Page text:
Now, a reminder, this is a television studio there's no audience. Candidates will have two minutes to answer questions and one minute for

responses and rebuttals. At the moderators discretion there may be an additional minute for follow ups, clarifications or responses.

So how does the candidate know how much time is left to speak? Attached to the cameras in the studio and in the candidate's field of view are the

timing lights. When the lights show yellow, there are 15 seconds left in a candidate's answer or response. When the lights flash red, there are five

seconds left.

And when the display is solid red, the time is up. At that point the candidate's microphone will be turned off, and the other candidate will

have their microphone turned on. My colleague Victor Blackwell has more on that.

VICTOR BLACKWELL, CNN ANCHOR AND CORRESPONDENT: Thank you, Phil. If we go behind the podiums, you can see two green lights. When they're on they

signaled to the candidate his microphone is on. When the green lights are off they've signaled to the candidate his microphone is off.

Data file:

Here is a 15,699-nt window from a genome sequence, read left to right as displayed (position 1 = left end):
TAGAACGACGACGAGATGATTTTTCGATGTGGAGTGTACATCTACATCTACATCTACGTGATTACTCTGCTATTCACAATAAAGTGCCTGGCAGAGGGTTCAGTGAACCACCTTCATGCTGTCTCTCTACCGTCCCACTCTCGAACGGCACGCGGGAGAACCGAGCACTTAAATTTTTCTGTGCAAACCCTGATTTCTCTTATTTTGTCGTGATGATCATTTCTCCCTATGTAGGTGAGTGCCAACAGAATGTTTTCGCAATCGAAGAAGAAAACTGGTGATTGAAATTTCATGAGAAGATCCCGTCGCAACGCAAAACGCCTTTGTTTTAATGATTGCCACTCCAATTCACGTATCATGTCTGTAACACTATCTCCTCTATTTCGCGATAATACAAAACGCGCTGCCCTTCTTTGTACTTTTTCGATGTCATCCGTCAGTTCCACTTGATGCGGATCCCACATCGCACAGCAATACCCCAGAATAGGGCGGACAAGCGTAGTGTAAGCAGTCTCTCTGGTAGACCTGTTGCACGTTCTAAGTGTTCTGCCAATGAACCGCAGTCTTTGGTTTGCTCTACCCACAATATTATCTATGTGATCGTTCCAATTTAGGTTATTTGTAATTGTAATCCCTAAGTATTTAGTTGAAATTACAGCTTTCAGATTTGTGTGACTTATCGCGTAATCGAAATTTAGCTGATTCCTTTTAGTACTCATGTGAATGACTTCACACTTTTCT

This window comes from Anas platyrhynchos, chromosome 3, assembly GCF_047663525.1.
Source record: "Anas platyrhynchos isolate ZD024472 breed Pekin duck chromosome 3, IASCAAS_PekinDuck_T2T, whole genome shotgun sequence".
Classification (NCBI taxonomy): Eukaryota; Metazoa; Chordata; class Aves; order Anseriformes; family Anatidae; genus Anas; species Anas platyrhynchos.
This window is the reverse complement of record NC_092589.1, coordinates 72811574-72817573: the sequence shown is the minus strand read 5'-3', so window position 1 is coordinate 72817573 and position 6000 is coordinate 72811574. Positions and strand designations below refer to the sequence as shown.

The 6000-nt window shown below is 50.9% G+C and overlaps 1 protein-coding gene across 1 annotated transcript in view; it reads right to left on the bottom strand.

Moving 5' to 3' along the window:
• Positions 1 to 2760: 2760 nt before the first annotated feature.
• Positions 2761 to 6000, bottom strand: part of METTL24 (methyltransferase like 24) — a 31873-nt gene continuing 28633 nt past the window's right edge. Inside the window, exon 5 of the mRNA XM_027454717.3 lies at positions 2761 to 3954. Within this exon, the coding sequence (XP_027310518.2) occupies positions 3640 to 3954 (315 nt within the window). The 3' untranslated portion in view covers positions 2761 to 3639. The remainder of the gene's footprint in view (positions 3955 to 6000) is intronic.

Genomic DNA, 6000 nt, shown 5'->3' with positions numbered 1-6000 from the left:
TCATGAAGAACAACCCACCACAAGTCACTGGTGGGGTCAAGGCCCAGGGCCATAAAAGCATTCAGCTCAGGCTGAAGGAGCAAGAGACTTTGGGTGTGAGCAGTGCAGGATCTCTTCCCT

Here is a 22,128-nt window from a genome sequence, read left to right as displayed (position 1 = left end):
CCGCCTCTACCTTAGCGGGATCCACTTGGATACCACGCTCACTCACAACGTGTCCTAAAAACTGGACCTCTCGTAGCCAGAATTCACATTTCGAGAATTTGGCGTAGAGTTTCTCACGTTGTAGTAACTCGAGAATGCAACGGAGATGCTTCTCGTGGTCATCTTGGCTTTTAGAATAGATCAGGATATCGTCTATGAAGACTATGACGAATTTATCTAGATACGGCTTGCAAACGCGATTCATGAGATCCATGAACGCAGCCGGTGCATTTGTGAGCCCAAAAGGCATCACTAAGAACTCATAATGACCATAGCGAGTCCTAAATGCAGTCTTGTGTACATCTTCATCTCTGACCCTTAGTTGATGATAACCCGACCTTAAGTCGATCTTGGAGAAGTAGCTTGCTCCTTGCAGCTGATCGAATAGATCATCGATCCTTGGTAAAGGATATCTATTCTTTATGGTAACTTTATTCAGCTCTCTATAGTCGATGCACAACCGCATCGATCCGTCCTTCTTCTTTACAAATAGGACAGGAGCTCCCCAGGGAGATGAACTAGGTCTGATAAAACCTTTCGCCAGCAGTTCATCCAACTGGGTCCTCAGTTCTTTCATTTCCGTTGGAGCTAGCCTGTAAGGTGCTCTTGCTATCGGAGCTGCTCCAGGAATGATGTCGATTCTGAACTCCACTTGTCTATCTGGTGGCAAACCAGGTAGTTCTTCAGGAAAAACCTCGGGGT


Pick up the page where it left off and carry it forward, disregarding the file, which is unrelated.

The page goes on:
Now I want to give you a sense of what it will look like for viewers at home if a candidate whose microphone is off interrupts a candidate whose

microphone is on. So I'm standing at one podium, and I'll ask Phil to come in and take the other podium.

And so let's say I'm answering a question. My light is green and I'm speaking Phil's microphone is off and his green lights are not illuminated.

He's going to interrupt me as I'm speaking and this is what it will sound like my volume remains constant while Phil's interruption can be difficult

to understand.

MATTINGLY: Let's try the opposite. My microphone is now on Victor's microphone is off and he's going to interrupt me. My volume remains

constant while Victor's interruption can be difficult to understand. We should know by agreeing to participate in this debate both campaigns and

candidates have also agreed to abide by these rules. The CNN Presidential Debate airs live at 9 pm Eastern

ANDERSON: Right. Well, one contentious issue likely to crop up in that debate, abortion access and that is what connects us to our other major